One of several technique of designing a digital IIR(Infinite Impulse Response) filter from an analog filter is Impulse Invariant Transformation. The basic idea behind IIT is to equate the impulse response of the analog filter with that of the digital filter. This is achieved by sampling the impulse response of the analog filter at a certain sampling rate and then scaling it appropriately to obtain the impulse response of the digital filter. Once the impulse response is obtained, it can be transformed back into the frequency domain to obtain the digital filter's frequency response. The IIT method has some limitations, such as it can only be applied to stable analog filters, and the resulting digital filter's frequency response may deviate significantly from the analog filter's frequency response at high frequencies. Nonetheless, IIT is a popular and simple method for designing digital filters from analog filters.

An **analog filter** described by Laplace transform is,

\( H(s) = \sum_{i=1}^{N}\frac{A_i}{s-p_i} \) --->(1)

or, \( H(s) =\frac{A_1}{s-p_1} + \frac{A_2}{s-p_2} +\frac{A_3}{s-p_3} +....+\frac{A_N}{s-p_N}\)

where \(A_i = A_1, A_2...A_N\) are the coefficients of partial fraction expansion and \(p_i = p_1, p_2...p_N\) are the poles.

Also \(s=\sigma +j\Omega\) is the Laplace operator. \(\sigma\) is the attenuation factor and \(\Omega\) is the analog frequency.

A digital IIR filter is obtained using the following substitution.

\( \frac{1}{s-p_i} = \frac{1}{1-e^{p_i T}z^{-1}}\) --->(2)

After transformation the digital filter transfer function is,

\( H(z) = \sum_{i=1}^{N}\frac{A_i}{1-e^{p_i T}z^{-1}} \) --->(3)

The digital filter is represented in Z-Transform notation.

**Impulse Invariant Transformation with Python Program **

The python program code below is an implementation of an analog to digital filter using the impulse invariant transformation method. The filter being transformed is a second-order low-pass filter, H(s) = 2 / (s^2 + 3s + 2), with a sampling frequency of fs = 1 Hz.

```
import numpy as np
import matplotlib.pyplot as plt
from scipy.signal import cont2discrete, zpk2tf, tf2sos, sosfreqz, sos2zpk
# Analog filter, H(s) = 2 / (s^2 + 3s + 2)
b = np.array([2]) # numerator coeff of analog filter
a = np.array([1, 3, 2]) # denominator coeff of analog filter
fs = 1 # sampling frequency
# Impulse invariant transformation
dt = 1/fs
num_d, den_d, _ = cont2discrete((b, a), dt)
# Convert to numerator/denominator form
bz, az = zpk2tf([], np.roots(den_d), num_d)
# Convert to second-order sections form
sos = tf2sos(bz, az)
# Plot frequency response of digital filter H(z)
w, h = sosfreqz(sos)
plt.plot(w/np.pi, np.abs(h))
plt.title('Frequency Response of Low-Pass Filter')
plt.xlabel('Normalized Frequency (x pi rad/sample)')
plt.ylabel('Magnitude')
plt.show()
# Plot zero and poles of the filter
z, p, k = sos2zpk(sos)
plt.plot(np.real(z), np.imag(z), 'o', label='Zeros')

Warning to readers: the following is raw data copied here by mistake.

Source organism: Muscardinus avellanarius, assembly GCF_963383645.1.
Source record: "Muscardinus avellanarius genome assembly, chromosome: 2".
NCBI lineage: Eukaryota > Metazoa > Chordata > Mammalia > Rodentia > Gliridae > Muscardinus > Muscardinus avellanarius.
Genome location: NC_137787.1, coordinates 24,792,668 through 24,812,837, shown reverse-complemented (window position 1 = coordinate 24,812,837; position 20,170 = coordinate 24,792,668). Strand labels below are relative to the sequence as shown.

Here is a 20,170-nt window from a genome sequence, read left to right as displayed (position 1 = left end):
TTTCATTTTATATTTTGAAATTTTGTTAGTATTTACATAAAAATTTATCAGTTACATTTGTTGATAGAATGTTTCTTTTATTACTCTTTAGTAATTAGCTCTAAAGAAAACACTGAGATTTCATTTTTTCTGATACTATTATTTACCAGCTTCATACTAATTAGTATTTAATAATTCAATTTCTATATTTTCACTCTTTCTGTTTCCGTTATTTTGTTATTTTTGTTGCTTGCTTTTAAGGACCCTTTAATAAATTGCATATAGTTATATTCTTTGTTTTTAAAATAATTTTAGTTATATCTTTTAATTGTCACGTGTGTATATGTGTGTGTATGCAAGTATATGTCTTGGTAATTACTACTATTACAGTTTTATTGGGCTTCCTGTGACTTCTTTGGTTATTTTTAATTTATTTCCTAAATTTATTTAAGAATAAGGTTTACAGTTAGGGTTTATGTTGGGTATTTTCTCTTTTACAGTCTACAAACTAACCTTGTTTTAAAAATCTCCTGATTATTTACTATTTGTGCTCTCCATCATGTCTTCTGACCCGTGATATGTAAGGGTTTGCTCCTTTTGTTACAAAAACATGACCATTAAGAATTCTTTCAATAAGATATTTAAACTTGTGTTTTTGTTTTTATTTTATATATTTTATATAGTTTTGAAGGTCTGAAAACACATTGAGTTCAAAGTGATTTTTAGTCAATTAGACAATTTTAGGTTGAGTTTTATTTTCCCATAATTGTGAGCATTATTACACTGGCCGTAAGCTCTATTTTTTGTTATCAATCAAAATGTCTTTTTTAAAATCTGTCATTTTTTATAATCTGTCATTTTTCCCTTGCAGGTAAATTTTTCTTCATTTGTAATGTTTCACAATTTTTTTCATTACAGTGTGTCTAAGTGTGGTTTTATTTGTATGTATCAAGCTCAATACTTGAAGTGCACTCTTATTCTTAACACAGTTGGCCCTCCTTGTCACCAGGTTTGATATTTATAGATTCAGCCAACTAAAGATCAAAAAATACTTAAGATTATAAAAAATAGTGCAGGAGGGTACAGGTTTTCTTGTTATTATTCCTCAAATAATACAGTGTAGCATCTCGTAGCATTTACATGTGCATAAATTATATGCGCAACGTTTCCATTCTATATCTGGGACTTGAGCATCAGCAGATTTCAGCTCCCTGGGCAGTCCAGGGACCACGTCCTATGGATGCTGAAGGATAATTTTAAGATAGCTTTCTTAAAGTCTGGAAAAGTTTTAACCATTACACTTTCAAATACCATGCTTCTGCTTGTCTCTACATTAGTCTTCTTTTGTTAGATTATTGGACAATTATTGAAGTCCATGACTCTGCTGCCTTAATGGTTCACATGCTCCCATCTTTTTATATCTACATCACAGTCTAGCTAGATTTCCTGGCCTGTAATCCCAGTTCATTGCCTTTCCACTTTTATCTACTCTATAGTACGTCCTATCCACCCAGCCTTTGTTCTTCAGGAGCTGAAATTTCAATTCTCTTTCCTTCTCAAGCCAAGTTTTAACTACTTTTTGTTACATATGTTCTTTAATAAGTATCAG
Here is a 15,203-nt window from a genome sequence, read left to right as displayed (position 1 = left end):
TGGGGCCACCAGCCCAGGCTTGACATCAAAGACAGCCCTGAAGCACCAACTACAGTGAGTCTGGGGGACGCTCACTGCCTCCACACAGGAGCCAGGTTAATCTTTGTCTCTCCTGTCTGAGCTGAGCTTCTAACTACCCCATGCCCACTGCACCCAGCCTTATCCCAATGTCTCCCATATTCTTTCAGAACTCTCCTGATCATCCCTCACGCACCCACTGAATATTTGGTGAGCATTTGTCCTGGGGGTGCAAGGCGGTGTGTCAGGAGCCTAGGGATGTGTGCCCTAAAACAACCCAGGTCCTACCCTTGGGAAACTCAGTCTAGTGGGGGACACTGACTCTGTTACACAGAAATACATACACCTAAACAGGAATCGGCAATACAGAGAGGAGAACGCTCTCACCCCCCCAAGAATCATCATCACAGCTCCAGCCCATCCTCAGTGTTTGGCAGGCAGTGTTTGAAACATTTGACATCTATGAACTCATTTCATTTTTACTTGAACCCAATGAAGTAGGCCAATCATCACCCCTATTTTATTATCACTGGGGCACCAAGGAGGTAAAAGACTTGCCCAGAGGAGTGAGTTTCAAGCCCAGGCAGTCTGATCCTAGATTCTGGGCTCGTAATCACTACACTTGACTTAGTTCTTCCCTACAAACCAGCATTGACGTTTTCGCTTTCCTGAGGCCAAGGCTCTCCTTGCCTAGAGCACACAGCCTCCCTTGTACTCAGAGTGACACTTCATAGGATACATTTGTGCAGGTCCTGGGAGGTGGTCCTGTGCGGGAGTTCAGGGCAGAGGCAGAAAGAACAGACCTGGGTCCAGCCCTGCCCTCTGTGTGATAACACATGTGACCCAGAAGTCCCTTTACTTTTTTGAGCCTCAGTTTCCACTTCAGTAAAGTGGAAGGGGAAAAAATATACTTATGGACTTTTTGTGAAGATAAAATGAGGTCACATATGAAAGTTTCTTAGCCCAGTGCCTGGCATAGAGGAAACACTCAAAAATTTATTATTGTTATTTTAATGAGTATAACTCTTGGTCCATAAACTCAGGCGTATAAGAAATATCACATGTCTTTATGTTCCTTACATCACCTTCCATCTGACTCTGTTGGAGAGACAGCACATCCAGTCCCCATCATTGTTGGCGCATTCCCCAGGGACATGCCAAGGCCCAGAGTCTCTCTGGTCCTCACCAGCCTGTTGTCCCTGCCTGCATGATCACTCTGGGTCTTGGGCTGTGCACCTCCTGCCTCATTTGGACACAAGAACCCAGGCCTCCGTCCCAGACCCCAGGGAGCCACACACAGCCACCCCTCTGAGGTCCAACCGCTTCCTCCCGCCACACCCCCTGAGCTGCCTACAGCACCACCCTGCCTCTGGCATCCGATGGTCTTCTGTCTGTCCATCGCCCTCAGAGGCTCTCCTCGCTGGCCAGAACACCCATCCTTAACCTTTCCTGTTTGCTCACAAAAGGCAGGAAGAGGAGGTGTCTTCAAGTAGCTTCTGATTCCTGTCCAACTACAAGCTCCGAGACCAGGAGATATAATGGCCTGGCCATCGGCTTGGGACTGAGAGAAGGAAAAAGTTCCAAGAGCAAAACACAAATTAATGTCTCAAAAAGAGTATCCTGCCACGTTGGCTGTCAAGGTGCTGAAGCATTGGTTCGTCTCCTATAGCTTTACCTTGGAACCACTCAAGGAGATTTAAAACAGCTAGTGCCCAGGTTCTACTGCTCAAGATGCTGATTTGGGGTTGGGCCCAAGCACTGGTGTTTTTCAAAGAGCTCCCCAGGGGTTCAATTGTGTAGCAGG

plt.plot(np.real(p), np.imag(p), 'x', label='Poles')
plt.title('Pole-Zero Plot of Low-Pass Filter')
plt.xlabel('Real')
plt.ylabel('Imaginary')
plt.legend()
plt.grid()
plt.show()
```

The first step is to define the numerator and denominator coefficients of the analog filter using NumPy arrays. The impulse invariant transformation is then applied using the cont2discrete() function from the scipy.signal module, which returns the numerator and denominator coefficients of the corresponding digital filter in impulse response form.

The impulse response coefficients are then converted to numerator/denominator form using the zpk2tf() function, which converts the zeros, poles, and gain of the transfer function to numerator and denominator coefficients. These coefficients are then converted to the second-order sections (SOS) form using the tf2sos() function.

The **frequency response** of the digital filter is plotted using the sosfreqz() function, which returns the frequency response of a digital filter in terms of its second-order sections. The plot shows the magnitude of the frequency response of the low-pass filter as a function of the normalized frequency (x pi rad/sample).

Finally, the **zeros and poles** of the digital filter are plotted using the sos2zpk() function. This function converts the SOS coefficients back to zeros, poles, and gain form, which are then plotted on the complex plane. The plot shows the zeros as circles and the poles as crosses.

In summary, the code demonstrates how to transform an analog filter to digital filter using the impulse invariant transformation method in Python. The frequency response and pole-zero plot of the resulting digital filter are also plotted. Python program was used to illustrate the concepts and math behind the impulse invariant transformation method and how it is used to design digital filters from analog filters. Other method to convert an analog filter to digital filter is Bilinear Transformation method.